The U.S. and Iranian factionalism
As this latest round of fighting makes clear, deep political differences remain within the Iranian regime. These differences show their face when the regime has to make tough decisions about its ideological future and where to go from here as it negotiates with Western powers. The question remains though, does the IRGC feel it can openly attack the Rouhani government only after the senior clergy has criticized it? If so, then the IRGC clearly does not want to engage in a direct fight against the elected president, but prefers to do so only from behind the scenes or under the wings of right-wing clerics.
No doubt the anxious Iranian public would rather have the ruling Islamists, whether moderates or hardliners, pay more attention to the issue of declining living standards. According to the latest figures from the Iranian parliament, at best the economy will contract by 4.5% over the next year, running from March 2019 to March 2020. The oil sector is set to be hit the hardest by the impact of sanctions. Instead of dealing with the root causes of Iran’s economic pains – which are due to U.S. sanctions and hence a foreign policy test – the hardliners will likely frustrate any efforts by Rouhani to pursue détente with the West. As Khamenei himself has put it, the West, and particularly the United States, cannot be trusted, and he has pointed to President Trump’s withdrawal from the 2015 nuclear deal as proof.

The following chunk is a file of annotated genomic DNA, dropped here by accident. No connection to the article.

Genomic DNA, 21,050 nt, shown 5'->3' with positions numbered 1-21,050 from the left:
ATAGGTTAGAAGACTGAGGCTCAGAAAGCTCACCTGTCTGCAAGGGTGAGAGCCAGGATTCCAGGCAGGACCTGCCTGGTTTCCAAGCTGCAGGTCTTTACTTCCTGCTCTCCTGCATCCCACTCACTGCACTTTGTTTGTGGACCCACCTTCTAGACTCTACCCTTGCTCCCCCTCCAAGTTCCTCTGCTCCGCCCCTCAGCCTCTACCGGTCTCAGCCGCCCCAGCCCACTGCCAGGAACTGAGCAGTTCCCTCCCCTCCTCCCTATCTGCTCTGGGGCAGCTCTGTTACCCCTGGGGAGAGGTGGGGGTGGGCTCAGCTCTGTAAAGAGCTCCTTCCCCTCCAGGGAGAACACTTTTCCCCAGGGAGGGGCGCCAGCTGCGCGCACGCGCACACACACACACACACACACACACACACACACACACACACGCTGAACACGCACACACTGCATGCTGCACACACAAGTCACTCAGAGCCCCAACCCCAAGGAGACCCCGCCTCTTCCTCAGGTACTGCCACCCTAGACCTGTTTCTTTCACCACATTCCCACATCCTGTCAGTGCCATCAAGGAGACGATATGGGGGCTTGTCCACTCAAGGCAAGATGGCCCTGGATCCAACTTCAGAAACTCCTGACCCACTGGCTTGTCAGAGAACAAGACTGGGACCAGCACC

Ayatollah Khamenei’s speech on Jan. 9, when he called American officials “idiots,” was not coincidental or the result of anger. There is a fight inside the Iranian regime about whether or not to talk to the Americans. President Rouhani’s government and the media that supports it have launched a campaign to promote talks with the U.S. – or at least that is what Khamenei suspects is happening.
People close to Khamenei are not necessarily against talking to Trump, but they want to be the ones who do the talking. Khamenei set this course in late 2018 when he said that “even if Iran negotiates again with America, it will not be with Trump.” But many in the Rouhani government find this stance to be unrealistic and unsustainable. These people, who Khamenei calls “America fixated” in his speeches, are warning that by summer 2019 the ongoing socio-economic protests in Iran could get out of control and that Tehran should talk to Trump before it is too late.